Tuesday, 10 May 2011

Reaching out.

Erk. My growing obsession with establishing some kind of connection between centuries old and young gathers pace.

I still dream of bringing Mr Vincent Van Gogh to the present day, of course, and in-so-doing rescuing his paintings from the prisons which cage them. Not for me, the cosy 21st Century Dr Who worldview of the tortured artist locked in history, waiting patiently for a Timelord to unveil the merit and acclaim that time has heaped on his Dutch shoulders. Oh no. My visionary version of events is a rescue mission, pure and simple: these priceless paintings need to be sprung from their temperature-controlled cells and pasted up on walls. Perhaps squat walls. Perhaps not. But given back to Vincent, whatever.

Similarly, I'm not entirely sure how much of our modern world Mr Charles Dickens would approve of. I find it increasingly easy to walk around London with an inherited sense of wonder at the miracles of the age: the under-construction Shard, the buzz of helicopters, the silver tubes of airliners tracing through the sky. How great, how amazing, it would be to show all these things to Mr D. But then I check myself with the thought that Mr Dickens might prefer to stay in the car. I'd be tempted to run him out of town for some fresh air. If he's not into the fellows walking into public houses without hats on, I fantasise, he's hardly going to appreciate the scallies drinking Special Vat outside William Hill.

The more I read of Dickens, the more I want to reach out and forge that spiritual connection between our respective centuries. But, however hard I look, I don't see that desire reciprocated. Where the mighty, ingenious and entertainingly original American-born writer Russell Hoban is clearly laying out his retirement-age London for future generations to savour - tube journey after walk after cafe after park - there is no indication, anywhere, that Mr Dickens was ever scribing for an age more advanced than his own. Maybe the need to have seen it all and to report to some future audience, like a time-sensitive recce mission, is a truly modern phenomenon?

Whatever, I feel sure Mr Dickens would be glad to see his works still in print in 2011. He might be more than a bit surprised - but pleased all the same. And for the time being, I'm happy to try to see modern London through the same kind of Victoria-tinted spectacles as he would have worn. It's a push, a big push, but sometimes I feel rewarded with just the merest hint that I might be on vaguely the same page. That's something to aspire to, isn't it?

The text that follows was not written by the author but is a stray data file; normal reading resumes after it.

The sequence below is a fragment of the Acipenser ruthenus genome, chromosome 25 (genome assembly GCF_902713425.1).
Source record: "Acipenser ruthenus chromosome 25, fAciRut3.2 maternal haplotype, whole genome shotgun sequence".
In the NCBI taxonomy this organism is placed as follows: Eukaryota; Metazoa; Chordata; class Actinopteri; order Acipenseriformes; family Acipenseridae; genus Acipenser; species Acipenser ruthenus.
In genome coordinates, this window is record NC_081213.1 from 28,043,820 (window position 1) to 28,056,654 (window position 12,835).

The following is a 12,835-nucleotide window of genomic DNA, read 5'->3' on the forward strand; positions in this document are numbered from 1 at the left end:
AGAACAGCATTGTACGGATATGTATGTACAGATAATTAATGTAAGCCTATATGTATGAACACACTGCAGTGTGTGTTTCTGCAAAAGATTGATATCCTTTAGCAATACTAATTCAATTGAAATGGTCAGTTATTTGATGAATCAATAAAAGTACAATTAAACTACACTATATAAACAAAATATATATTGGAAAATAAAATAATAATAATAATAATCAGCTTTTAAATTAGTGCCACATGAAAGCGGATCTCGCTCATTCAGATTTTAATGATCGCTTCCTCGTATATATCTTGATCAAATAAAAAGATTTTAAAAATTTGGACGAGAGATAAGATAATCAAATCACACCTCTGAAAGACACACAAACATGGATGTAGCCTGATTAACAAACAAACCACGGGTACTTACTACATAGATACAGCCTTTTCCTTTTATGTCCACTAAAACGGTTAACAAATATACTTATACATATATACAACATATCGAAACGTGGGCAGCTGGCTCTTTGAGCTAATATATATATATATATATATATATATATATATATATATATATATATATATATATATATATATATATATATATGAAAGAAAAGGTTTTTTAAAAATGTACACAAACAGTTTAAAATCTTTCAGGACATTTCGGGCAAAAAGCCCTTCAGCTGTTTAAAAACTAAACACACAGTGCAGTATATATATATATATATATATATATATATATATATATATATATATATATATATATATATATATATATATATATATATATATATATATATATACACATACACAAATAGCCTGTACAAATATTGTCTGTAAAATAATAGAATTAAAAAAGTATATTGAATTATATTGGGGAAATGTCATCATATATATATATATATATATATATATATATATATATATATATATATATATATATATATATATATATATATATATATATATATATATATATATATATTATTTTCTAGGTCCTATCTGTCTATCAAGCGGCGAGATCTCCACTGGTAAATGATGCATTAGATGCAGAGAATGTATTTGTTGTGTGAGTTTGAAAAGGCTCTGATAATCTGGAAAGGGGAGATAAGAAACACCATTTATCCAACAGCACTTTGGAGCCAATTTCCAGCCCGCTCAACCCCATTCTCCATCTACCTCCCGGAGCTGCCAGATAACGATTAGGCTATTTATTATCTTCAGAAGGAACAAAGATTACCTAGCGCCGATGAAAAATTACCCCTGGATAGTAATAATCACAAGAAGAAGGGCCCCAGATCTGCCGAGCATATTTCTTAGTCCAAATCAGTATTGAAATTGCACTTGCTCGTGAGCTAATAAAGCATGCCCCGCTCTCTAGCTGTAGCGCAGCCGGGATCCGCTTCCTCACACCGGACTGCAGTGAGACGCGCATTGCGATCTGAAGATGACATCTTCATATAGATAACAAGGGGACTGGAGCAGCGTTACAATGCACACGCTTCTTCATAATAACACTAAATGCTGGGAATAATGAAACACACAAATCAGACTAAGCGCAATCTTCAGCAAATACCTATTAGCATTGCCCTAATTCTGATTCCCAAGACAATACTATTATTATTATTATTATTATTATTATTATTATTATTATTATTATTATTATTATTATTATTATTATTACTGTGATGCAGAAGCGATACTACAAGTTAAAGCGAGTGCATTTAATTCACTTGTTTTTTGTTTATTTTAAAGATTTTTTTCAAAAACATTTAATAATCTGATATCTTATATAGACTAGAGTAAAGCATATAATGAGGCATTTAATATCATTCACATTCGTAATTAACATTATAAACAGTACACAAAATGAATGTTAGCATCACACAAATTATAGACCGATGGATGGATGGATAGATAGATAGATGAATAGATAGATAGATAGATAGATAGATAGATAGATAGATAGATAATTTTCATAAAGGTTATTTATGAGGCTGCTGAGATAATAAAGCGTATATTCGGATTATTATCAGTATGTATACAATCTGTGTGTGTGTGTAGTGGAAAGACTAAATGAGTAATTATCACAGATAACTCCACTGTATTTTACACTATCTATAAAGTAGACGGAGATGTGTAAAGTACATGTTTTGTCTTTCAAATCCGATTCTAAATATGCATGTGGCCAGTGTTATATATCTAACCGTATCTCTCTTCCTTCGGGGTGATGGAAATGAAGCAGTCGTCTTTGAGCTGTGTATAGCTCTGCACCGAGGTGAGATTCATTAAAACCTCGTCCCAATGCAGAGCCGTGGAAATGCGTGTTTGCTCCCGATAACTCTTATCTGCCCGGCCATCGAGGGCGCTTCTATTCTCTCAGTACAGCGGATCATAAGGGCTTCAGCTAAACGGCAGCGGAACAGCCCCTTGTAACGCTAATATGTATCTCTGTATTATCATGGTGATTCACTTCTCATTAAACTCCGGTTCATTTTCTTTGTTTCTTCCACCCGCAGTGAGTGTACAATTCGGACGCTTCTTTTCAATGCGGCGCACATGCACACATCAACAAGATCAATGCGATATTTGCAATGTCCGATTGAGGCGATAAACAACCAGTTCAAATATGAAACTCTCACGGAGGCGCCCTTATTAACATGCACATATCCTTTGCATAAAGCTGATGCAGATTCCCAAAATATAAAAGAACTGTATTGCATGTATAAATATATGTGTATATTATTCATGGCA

Friday, 6 May 2011

And then punk happened...

Pop music. What a journey! It started life as the fad of the new-born teenagers - a frivolous craze that parents knew little Johnny and Jenny would one day grow up and out of. It exploded through rock'n'roll and went on growing. As time passed and it developed through a myriad of styles and attitudes, so did public taste. Opinions were formed and quickly divided. Some pop became worthy of serious attention - the rest became wholly disposable.

Lines were drawn; battle lines, sometimes. Mods v Rockers. Hippies v Squares. Punks v Straights. To the unconverted, pop remained disposable nonsense. Then, for a brief moment in time, that very disposability was what held our collective public interest. The cheap, three-minute throwaway product wormed its way into our hearts and minds.

Nowadays, pop is transcient - but no longer disposable. It has become the must-keep manna of the masses, the stuff that unites us all. It has value - commercial, artistic, cultural, spiritual and (even) historical value.

Experts are on hand to guide us back through the decades and remind us what happened and when. There are many, many books, films, radio shows and TV documentaries out there, poised to loftily explain the lineage between, say, The Beatles and Blur - almost always relying on the "and then punk happened" bit to explain away the convoluted 70s.

But as anybody who got involved at any stage of the game, to any degree, will confirm: it's just not that simple. Right now, there will be a Danse Society fan somewhere who had a road to Damascus moment sometime in 1981 and who has lived his life accordingly ever since. There will be a volunteer hospital driver in Birmingham who extraordinarily played bass for the MC5 at Wembley Stadium in 1972 (it's true - he's called Derek Hughes). And by that same token, there will be a kid in Lancashire somewhere who will go to see Effluence play and have his life changed during the course of a three minute song.

Regrettably, nobody lives forever and some of the older guard are slipping through our fingers. Time marches on, and with the passing of people also goes the memories, the stories, the impressions of the innovators as well as those who were just lucky enough to be there. All their stories are important, and all of value to the collective consciousness that surrounds music. Rather than the rigid story that is played out on doco after doco, music has a living, organic history. The resurgence of garage rock or the whole Robert Johnson story - if you think about it - is testament to that.

We music fans, writers, performers, record buyers and specialist enthusiasts all have tales to tell - and with the internet age, a great opportunity to tell them. Please do so, and do it now. Contribute to the big picture and make it bigger: let's leave the people of tomorrow with a better legacy than "and then punk happened..."